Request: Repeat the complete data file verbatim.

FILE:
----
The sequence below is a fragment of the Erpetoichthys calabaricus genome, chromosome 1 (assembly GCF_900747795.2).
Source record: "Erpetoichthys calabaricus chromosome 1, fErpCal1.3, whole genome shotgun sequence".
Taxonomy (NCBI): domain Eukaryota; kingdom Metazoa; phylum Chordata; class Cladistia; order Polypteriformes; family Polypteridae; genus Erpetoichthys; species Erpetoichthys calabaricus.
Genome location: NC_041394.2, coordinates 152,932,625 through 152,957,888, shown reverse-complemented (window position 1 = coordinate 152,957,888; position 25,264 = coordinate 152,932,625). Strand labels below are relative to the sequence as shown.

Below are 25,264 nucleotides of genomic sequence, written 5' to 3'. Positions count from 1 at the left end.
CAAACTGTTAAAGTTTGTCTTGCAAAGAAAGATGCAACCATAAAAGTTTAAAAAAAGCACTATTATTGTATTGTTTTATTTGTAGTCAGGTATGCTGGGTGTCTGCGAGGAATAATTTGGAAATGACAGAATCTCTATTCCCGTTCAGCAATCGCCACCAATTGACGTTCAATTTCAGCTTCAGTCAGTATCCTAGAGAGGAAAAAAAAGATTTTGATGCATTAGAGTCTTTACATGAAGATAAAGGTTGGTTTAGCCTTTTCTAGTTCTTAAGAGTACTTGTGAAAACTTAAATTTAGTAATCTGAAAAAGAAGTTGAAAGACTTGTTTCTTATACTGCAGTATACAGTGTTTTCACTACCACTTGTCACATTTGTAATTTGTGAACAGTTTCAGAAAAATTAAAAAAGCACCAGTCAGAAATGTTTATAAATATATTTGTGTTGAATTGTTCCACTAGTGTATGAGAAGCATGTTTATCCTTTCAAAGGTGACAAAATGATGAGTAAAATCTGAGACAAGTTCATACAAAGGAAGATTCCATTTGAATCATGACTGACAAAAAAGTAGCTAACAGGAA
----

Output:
The sequence below is a fragment of the Erpetoichthys calabaricus genome, chromosome 1 (assembly GCF_900747795.2).
Source record: "Erpetoichthys calabaricus chromosome 1, fErpCal1.3, whole genome shotgun sequence".
Taxonomy (NCBI): domain Eukaryota; kingdom Metazoa; phylum Chordata; class Cladistia; order Polypteriformes; family Polypteridae; genus Erpetoichthys; species Erpetoichthys calabaricus.
Genome location: NC_041394.2, coordinates 152,932,625 through 152,957,888, shown reverse-complemented (window position 1 = coordinate 152,957,888; position 25,264 = coordinate 152,932,625). Strand labels below are relative to the sequence as shown.

Below are 25,264 nucleotides of genomic sequence, written 5' to 3'. Positions count from 1 at the left end.
CAAACTGTTAAAGTTTGTCTTGCAAAGAAAGATGCAACCATAAAAGTTTAAAAAAAGCACTATTATTGTATTGTTTTATTTGTAGTCAGGTATGCTGGGTGTCTGCGAGGAATAATTTGGAAATGACAGAATCTCTATTCCCGTTCAGCAATCGCCACCAATTGACGTTCAATTTCAGCTTCAGTCAGTATCCTAGAGAGGAAAAAAAAGATTTTGATGCATTAGAGTCTTTACATGAAGATAAAGGTTGGTTTAGCCTTTTCTAGTTCTTAAGAGTACTTGTGAAAACTTAAATTTAGTAATCTGAAAAAGAAGTTGAAAGACTTGTTTCTTATACTGCAGTATACAGTGTTTTCACTACCACTTGTCACATTTGTAATTTGTGAACAGTTTCAGAAAAATTAAAAAAGCACCAGTCAGAAATGTTTATAAATATATTTGTGTTGAATTGTTCCACTAGTGTATGAGAAGCATGTTTATCCTTTCAAAGGTGACAAAATGATGAGTAAAATCTGAGACAAGTTCATACAAAGGAAGATTCCATTTGAATCATGACTGACAAAAAAGTAGCTAACAGGAA